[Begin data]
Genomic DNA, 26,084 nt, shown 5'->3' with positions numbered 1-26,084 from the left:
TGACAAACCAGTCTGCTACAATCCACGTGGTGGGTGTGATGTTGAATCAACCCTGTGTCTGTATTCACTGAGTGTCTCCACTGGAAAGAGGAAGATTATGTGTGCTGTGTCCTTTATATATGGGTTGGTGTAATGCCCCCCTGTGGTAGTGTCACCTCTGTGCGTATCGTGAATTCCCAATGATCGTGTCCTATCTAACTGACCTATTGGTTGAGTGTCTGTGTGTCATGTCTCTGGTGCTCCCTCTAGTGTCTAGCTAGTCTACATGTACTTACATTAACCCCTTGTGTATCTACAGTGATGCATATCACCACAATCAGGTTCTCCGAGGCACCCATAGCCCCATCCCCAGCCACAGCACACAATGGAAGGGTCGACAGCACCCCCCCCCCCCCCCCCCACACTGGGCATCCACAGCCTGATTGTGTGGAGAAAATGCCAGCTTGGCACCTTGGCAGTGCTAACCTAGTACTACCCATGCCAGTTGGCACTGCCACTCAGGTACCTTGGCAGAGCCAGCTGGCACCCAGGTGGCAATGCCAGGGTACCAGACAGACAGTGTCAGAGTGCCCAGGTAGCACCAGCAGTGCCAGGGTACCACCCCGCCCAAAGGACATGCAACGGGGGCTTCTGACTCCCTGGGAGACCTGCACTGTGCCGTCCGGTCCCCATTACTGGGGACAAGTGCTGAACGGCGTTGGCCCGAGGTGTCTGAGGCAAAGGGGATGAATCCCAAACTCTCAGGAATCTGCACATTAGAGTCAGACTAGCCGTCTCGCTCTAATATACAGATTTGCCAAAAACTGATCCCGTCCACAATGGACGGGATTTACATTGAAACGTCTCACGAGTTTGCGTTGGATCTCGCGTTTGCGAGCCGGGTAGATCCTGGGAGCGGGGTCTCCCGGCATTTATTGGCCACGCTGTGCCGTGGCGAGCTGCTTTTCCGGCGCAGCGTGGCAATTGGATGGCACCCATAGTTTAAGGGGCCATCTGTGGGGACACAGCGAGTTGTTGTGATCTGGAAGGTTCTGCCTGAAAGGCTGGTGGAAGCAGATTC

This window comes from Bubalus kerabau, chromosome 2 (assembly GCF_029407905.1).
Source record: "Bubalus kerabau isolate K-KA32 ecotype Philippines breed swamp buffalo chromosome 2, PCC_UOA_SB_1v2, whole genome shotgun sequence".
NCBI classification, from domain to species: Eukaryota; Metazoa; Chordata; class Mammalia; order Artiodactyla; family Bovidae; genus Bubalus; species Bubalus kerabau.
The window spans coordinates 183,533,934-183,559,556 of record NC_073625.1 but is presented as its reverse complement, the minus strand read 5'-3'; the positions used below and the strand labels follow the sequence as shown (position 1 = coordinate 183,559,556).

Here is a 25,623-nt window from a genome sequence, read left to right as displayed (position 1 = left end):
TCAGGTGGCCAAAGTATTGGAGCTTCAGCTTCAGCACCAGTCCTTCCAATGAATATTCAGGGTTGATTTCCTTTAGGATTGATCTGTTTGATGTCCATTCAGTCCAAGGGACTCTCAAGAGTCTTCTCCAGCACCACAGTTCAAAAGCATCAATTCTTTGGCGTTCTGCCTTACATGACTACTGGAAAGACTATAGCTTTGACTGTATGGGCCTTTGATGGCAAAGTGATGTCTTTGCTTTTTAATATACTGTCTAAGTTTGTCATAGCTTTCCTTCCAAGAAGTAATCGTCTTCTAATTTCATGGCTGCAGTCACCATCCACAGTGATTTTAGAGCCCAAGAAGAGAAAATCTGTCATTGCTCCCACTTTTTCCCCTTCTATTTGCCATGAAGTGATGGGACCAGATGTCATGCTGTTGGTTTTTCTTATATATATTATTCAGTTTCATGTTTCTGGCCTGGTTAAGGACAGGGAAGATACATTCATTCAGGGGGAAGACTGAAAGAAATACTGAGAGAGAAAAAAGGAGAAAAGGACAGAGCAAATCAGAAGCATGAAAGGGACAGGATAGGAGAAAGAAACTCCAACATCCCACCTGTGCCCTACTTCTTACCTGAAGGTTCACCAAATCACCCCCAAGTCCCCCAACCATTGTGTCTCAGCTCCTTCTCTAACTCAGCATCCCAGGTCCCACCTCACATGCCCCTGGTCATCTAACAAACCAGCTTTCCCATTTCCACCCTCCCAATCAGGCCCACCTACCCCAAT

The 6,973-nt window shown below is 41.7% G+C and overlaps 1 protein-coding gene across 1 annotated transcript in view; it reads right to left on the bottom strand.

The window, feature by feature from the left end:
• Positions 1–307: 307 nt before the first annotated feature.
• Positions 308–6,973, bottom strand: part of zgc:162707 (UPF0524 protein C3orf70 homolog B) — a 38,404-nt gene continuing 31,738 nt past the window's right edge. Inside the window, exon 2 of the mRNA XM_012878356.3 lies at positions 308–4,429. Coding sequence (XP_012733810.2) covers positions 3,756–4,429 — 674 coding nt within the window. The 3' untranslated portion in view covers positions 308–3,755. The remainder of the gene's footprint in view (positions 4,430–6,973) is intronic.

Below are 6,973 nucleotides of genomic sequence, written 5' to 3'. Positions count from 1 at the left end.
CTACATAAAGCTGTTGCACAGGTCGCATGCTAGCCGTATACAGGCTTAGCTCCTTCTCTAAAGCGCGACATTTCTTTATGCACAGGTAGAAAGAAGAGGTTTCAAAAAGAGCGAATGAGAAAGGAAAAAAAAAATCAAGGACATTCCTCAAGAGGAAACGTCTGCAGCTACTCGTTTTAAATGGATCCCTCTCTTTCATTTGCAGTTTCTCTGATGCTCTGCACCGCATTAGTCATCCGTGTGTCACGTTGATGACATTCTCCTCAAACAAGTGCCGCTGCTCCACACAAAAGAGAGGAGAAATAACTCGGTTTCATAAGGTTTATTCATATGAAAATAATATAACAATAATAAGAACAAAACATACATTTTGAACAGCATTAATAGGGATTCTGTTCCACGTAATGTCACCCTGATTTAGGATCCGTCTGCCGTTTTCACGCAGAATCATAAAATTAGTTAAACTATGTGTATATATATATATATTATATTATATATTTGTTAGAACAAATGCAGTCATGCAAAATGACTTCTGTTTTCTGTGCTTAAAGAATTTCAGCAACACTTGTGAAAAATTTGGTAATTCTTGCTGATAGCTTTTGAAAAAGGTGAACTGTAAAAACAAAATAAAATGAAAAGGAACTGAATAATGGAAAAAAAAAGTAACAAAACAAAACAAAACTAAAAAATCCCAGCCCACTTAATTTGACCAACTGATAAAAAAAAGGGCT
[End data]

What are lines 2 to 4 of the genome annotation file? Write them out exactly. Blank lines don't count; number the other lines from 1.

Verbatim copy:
TGACAAACCAGTCTGCTACAATCCACGTGGTGGGTGTGATGTTGAATCAACCCTGTGTCTGTATTCACTGAGTGTCTCCACTGGAAAGAGGAAGATTATGTGTGCTGTGTCCTTTATATATGGGTTGGTGTAATGCCCCCCTGTGGTAGTGTCACCTCTGTGCGTATCGTGAATTCCCAATGATCGTGTCCTATCTAACTGACCTATTGGTTGAGTGTCTGTGTGTCATGTCTCTGGTGCTCCCTCTAGTGTCTAGCTAGTCTACATGTACTTACATTAACCCCTTGTGTATCTACAGTGATGCATATCACCACAATCAGGTTCTCCGAGGCACCCATAGCCCCATCCCCAGCCACAGCACACAATGGAAGGGTCGACAGCACCCCCCCCCCCCCCCCCCACACTGGGCATCCACAGCCTGATTGTGTGGAGAAAATGCCAGCTTGGCACCTTGGCAGTGCTAACCTAGTACTACCCATGCCAGTTGGCACTGCCACTCAGGTACCTTGGCAGAGCCAGCTGGCACCCAGGTGGCAATGCCAGGGTACCAGACAGACAGTGTCAGAGTGCCCAGGTAGCACCAGCAGTGCCAGGGTACCACCCCGCCCAAAGGACATGCAACGGGGGCTTCTGACTCCCTGGGAGACCTGCACTGTGCCGTCCGGTCCCCATTACTGGGGACAAGTGCTGAACGGCGTTGGCCCGAGGTGTCTGAGGCAAAGGGGATGAATCCCAAACTCTCAGGAATCTGCACATTAGAGTCAGACTAGCCGTCTCGCTCTAATATACAGATTTGCCAAAAACTGATCCCGTCCACAATGGACGGGATTTACATTGAAACGTCTCACGAGTTTGCGTTGGATCTCGCGTTTGCGAGCCGGGTAGATCCTGGGAGCGGGGTCTCCCGGCATTTATTGGCCACGCTGTGCCGTGGCGAGCTGCTTTTCCGGCGCAGCGTGGCAATTGGATGGCACCCATAGTTTAAGGGGCCATCTGTGGGGACACAGCGAGTTGTTGTGATCTGGAAGGTTCTGCCTGAAAGGCTGGTGGAAGCAGATTC

This window comes from Bubalus kerabau, chromosome 2 (assembly GCF_029407905.1).
Source record: "Bubalus kerabau isolate K-KA32 ecotype Philippines breed swamp buffalo chromosome 2, PCC_UOA_SB_1v2, whole genome shotgun sequence".